I am a huge fan of Facebook. But having just attended my 40th high school reunion, I can say to Mindy and others from the "good enough" crowd that Facebook is a poor substitute for the perspective-enhancing experiences you get at a reunion face to face and across a crowded room. They include: the sound of a once-familiar voice calling out to you; the pleasure that comes with recognizing an old crush or teammate after only a moment's hesitation; character in context; and revelations far too intimate to be shared en masse or on a screen.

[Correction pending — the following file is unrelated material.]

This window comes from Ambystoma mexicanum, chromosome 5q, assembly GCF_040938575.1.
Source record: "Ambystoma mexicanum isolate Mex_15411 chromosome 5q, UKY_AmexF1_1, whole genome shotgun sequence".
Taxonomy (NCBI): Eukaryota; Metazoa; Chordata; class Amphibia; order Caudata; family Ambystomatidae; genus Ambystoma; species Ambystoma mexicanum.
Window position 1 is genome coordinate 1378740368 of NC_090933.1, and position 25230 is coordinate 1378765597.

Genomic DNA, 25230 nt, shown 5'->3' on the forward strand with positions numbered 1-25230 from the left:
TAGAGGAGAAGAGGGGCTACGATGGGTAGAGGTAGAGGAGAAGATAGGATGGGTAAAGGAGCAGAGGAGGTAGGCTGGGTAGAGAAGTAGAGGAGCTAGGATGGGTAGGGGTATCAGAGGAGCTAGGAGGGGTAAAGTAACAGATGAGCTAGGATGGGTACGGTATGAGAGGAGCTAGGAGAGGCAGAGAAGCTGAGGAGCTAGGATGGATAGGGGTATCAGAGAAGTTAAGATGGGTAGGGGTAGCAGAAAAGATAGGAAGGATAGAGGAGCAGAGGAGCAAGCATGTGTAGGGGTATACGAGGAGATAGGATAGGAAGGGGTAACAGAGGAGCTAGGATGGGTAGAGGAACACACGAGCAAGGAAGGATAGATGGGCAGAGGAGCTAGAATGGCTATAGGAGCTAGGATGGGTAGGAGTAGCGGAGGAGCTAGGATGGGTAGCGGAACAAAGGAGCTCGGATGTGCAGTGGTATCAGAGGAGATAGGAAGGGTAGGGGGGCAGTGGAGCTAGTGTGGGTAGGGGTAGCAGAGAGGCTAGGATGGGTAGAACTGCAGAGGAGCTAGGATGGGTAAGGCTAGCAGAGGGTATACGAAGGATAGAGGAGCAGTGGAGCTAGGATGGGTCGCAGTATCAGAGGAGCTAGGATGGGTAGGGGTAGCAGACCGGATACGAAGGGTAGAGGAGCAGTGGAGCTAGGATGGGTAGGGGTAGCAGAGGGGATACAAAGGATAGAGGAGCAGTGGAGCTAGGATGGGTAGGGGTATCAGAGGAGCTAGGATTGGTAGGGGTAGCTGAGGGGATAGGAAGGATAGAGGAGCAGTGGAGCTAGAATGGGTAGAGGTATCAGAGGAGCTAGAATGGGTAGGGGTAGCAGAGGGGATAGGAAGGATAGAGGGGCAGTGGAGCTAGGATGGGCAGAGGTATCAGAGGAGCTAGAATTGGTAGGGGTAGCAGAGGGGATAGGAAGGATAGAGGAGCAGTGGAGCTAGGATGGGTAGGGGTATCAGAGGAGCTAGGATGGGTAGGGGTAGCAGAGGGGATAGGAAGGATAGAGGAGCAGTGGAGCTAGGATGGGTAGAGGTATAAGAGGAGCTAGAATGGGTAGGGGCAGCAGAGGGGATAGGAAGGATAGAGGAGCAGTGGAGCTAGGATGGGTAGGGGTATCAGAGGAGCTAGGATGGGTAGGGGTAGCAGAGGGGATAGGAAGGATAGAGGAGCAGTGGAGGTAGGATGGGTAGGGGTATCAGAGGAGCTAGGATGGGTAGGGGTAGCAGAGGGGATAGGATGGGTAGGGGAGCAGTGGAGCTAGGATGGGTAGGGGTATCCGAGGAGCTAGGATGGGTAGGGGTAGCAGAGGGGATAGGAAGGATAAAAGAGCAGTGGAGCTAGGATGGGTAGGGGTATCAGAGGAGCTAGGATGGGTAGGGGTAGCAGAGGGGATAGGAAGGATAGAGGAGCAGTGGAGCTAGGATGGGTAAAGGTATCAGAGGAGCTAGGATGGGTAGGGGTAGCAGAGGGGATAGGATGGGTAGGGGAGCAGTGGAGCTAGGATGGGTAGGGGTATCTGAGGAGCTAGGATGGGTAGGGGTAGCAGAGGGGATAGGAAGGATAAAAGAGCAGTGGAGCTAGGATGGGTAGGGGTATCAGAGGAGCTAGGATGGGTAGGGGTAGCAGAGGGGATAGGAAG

It's true, when you're young, that reunions tend to be an arena for networking and one-upmanship. (I remember the pressure I felt to posture through my own.) I can also understand why so many alumni are reluctant to pay to spend time with people they never really liked -- people they would never even think of "friending." But, by your 40th reunion, you realize that there's a therapeutic value in hanging out with the people who may have belittled or intimidated you in high school. You see their bad behavior for what it was: a manifestation of their own self-loathing, or a projection of your own worst fears -- and that realization can be liberating.
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